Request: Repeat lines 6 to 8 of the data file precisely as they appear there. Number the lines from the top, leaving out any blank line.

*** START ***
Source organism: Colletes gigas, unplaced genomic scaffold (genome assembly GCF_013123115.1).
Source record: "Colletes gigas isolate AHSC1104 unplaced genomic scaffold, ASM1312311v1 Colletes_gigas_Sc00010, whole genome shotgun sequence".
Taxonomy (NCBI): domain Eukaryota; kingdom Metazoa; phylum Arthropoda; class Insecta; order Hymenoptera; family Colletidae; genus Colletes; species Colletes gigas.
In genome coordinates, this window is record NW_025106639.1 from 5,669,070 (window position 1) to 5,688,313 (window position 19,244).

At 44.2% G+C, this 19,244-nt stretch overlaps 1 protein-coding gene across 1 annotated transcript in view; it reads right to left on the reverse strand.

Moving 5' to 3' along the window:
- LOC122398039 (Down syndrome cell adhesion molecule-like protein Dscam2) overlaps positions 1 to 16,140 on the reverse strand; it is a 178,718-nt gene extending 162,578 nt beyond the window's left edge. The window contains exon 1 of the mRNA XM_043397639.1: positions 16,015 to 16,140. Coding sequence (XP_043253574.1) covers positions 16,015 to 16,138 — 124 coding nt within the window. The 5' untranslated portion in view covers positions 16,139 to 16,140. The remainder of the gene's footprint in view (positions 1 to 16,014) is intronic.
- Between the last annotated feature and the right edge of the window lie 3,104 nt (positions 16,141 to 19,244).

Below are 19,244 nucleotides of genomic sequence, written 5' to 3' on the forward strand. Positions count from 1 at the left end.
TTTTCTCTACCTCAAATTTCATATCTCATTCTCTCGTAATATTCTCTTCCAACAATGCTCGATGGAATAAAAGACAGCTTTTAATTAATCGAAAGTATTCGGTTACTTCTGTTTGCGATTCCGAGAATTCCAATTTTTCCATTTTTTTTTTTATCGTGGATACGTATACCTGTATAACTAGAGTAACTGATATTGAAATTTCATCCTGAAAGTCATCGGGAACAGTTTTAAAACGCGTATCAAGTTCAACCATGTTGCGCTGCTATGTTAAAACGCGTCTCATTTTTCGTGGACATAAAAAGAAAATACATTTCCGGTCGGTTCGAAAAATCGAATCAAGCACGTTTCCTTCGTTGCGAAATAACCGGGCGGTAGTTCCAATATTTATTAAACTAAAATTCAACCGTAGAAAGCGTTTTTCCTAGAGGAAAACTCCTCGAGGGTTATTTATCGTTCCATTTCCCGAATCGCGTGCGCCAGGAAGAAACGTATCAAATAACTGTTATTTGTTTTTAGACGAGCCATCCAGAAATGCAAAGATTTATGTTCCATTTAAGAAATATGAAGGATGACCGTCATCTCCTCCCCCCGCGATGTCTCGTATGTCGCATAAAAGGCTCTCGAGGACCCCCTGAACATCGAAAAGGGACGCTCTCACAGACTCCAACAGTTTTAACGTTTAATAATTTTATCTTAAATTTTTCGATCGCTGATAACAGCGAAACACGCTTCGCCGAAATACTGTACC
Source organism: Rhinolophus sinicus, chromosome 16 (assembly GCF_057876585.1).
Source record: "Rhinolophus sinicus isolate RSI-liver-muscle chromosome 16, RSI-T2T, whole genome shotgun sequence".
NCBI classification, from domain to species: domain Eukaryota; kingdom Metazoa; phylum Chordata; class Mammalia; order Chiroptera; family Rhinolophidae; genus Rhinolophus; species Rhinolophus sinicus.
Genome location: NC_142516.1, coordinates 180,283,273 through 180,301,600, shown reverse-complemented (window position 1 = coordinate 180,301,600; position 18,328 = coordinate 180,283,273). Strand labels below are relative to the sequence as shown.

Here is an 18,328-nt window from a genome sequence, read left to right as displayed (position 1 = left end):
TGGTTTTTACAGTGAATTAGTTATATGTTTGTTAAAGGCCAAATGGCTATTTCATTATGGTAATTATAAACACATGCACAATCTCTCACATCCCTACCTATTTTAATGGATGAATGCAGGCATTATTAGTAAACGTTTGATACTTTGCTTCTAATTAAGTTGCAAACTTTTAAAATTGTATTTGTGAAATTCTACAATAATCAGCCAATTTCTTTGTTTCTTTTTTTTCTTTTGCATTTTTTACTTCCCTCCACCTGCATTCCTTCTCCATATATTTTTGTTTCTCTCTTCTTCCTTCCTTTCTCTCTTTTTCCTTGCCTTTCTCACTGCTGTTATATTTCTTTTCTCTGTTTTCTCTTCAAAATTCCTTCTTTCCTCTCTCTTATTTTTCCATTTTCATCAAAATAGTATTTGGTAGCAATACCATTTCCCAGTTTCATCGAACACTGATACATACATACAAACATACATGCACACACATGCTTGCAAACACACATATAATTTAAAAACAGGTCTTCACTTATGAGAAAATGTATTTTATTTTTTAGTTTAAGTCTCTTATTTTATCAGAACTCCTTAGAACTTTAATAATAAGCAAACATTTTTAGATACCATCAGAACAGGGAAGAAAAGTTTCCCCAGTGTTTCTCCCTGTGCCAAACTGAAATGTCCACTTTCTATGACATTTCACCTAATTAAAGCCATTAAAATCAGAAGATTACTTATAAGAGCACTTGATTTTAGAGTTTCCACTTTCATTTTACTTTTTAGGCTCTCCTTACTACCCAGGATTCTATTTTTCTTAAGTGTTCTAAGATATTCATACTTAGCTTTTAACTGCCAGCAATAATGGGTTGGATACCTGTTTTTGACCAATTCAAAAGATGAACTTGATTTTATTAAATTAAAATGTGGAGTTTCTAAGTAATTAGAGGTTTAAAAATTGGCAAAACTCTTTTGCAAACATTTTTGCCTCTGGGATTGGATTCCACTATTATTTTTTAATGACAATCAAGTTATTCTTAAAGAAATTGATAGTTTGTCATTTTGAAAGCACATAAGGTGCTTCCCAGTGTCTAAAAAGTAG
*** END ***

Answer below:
Moving 5' to 3' along the window:
- LOC122398039 (Down syndrome cell adhesion molecule-like protein Dscam2) overlaps positions 1 to 16,140 on the reverse strand; it is a 178,718-nt gene extending 162,578 nt beyond the window's left edge. The window contains exon 1 of the mRNA XM_043397639.1: positions 16,015 to 16,140. Coding sequence (XP_043253574.1) covers positions 16,015 to 16,138 — 124 coding nt within the window. The 5' untranslated portion in view covers positions 16,139 to 16,140. The remainder of the gene's footprint in view (positions 1 to 16,014) is intronic.
- Between the last annotated feature and the right edge of the window lie 3,104 nt (positions 16,141 to 19,244).